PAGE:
What should you or your loved ones know following a Waldenström macroglobulinemia (WM) diagnosis? This animated video reviews symptoms of WM, current treatment options and provides key advice for becoming a proactive WM patient.
Waldenström macroglobulinemia, also called Waldenström or WM, is a rare, slow-growing type of non-Hodgkin lymphoma that starts in a person’s white blood cells. Healthy blood cells are crowded out when the bone marrow produces too many malignant white blood cells, and these produce an excess of a protein called immunoglobulin M or IgM.
Waldenström can cause symptoms that may include:
- Unintended weight loss
- Swollen lymph nodes
- Enlarged spleen
- Unexplained bleeding
- And numbness in the hands or feet, which is called peripheral neuropathy
It’s important to note that not all patients with Waldenström have symptoms when they are diagnosed, and so those patients won’t need treatment immediately. Instead, they are put on an approach called “watchful waiting” or “active surveillance.” This means patients are monitored regularly for indicators that it is time to begin treatment – such as the onset of symptoms.
So, how is Waldenström typically treated?
Every patient is different. When making treatment decisions, factors such as the extent of disease and symptoms can impact available options. And potential side effects, a patient’s age, health, and lifestyle are also taken into consideration.
The good news is that there are several treatment options for Waldenström, including:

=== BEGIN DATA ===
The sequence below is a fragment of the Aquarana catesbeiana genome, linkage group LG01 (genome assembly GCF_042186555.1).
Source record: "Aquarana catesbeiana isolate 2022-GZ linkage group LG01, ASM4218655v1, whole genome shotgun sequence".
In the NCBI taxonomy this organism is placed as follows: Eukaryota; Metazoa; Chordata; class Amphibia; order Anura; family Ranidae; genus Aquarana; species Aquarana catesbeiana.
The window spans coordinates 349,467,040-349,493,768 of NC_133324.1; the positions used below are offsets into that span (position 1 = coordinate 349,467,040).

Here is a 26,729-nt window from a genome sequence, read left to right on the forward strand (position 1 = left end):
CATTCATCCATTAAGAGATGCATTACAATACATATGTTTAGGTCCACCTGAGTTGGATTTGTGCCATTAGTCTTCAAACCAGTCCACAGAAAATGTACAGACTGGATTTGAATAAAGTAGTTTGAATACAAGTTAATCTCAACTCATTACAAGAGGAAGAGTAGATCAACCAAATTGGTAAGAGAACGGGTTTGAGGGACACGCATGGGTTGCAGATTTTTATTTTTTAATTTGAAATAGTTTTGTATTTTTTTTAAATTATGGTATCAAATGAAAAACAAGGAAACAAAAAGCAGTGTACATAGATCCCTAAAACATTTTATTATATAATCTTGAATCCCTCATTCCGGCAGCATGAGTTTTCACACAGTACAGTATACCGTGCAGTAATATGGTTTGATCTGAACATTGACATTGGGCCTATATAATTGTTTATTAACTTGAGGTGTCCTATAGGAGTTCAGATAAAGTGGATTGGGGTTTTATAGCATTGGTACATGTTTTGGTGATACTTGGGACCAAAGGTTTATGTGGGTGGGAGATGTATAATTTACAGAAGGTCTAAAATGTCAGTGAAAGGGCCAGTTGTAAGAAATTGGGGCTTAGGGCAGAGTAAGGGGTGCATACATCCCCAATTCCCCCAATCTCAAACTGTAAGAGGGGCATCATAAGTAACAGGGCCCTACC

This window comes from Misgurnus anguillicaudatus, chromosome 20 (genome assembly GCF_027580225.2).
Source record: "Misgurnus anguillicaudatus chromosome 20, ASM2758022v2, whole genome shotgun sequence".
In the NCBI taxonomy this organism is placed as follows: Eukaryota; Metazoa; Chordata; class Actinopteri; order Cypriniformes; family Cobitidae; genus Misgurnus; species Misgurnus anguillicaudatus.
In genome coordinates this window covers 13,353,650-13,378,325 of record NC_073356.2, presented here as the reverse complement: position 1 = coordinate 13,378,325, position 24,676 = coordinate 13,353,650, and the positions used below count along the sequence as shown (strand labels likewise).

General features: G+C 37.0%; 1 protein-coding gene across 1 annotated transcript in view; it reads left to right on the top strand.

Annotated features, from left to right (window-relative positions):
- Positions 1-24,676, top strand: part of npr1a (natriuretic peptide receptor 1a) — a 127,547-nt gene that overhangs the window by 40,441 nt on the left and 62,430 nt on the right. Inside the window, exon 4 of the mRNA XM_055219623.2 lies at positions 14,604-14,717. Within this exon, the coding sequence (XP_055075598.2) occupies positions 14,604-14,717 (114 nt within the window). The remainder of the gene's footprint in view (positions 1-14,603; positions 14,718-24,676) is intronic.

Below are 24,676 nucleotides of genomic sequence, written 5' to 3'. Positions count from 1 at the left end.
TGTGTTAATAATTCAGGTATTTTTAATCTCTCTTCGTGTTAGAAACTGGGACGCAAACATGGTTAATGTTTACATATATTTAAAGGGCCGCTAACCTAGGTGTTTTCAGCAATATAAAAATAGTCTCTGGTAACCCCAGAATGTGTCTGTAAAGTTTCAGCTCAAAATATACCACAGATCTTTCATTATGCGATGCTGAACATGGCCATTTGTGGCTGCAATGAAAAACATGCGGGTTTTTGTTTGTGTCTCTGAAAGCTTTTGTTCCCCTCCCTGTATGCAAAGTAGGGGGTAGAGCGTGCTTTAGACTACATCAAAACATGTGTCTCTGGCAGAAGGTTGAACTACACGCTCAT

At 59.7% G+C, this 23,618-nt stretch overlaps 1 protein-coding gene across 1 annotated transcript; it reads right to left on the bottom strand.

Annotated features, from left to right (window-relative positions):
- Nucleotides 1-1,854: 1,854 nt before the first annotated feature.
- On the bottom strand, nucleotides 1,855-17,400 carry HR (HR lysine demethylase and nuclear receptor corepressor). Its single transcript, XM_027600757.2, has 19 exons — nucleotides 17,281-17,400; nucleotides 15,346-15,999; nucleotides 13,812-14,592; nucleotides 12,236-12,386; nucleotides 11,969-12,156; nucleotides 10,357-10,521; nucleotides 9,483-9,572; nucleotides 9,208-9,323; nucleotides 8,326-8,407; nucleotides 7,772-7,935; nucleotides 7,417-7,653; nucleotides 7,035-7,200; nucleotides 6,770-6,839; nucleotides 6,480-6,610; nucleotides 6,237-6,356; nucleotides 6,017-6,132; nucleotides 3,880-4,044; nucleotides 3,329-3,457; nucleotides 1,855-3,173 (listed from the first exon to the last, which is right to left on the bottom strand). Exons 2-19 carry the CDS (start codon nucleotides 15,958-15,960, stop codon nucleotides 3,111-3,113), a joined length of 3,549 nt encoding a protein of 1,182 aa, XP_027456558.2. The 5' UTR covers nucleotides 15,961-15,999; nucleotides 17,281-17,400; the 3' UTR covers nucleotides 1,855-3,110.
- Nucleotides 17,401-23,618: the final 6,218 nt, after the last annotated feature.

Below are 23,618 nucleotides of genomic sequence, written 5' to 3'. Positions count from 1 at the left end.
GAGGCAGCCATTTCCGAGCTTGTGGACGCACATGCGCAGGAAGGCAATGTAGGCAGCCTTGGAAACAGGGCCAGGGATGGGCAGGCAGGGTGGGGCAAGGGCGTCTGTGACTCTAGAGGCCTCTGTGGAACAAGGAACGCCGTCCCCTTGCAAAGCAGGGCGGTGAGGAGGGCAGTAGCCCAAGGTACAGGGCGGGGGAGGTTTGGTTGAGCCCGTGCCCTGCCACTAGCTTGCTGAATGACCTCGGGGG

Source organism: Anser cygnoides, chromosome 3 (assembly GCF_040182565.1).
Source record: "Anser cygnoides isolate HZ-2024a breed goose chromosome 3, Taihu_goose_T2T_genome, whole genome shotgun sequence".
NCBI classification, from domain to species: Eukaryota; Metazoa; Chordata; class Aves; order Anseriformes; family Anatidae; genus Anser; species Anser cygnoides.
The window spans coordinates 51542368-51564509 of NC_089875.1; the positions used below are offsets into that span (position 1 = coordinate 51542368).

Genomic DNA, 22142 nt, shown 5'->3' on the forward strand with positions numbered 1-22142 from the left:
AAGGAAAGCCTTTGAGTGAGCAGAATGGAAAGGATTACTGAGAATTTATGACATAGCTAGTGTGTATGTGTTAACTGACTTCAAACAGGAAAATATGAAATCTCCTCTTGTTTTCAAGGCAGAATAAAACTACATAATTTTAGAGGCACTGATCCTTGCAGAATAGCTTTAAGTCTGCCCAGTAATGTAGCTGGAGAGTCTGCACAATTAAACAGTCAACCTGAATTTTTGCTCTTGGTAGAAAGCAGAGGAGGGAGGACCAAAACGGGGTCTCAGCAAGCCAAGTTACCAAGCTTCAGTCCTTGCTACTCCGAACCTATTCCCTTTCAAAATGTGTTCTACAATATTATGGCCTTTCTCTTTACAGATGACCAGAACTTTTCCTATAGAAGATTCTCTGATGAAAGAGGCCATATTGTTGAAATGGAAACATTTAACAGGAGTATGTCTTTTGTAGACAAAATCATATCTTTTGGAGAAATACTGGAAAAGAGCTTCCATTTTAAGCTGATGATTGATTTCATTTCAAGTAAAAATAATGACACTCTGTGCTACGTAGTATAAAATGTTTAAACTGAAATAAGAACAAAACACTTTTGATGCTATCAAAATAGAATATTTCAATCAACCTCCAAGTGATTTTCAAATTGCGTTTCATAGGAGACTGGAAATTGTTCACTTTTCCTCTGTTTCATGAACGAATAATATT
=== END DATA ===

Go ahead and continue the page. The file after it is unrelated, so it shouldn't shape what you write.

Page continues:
- Targeted therapies such as proteasome inhibitors, BTK inhibitors and BCL2 antagonists;
- And, clinical trials, which study emerging treatments for Waldenström. It’s important to ask your doctor if there is a trial that may be right for you.
Less commonly used treatments for Waldenström are stem cell transplant and radiation.
In the case of hyperviscosity or other IgM-related symptoms, plasmapheresis, also known as plasma exchange, may be used as a temporary measure to manage the issue.
Now that you understand more about Waldenström, how can you take an active role in your care?
- First, continue to educate yourself about your condition.
- Understand the goals of treatment and ask whether a clinical trial might be right for you.
- It also important to consider a second opinion or consult with a specialist following a diagnosis.
- And, write down your questions before and during your appointments. Visit powerfulpatients.org/wm to access office visit planners to help you organize your thoughts.
- Bring one or more friends or loved ones to your appointments to help you recall information and to keep track of important details.
- Finally, remember that you have a voice in your care. Don’t hesitate to ask questions and to share your concerns. You are your own best advocate.
To learn more about Waldenström macroglobulinemia and to access tools for self-advocacy, visit powerfulpatients.org/WM.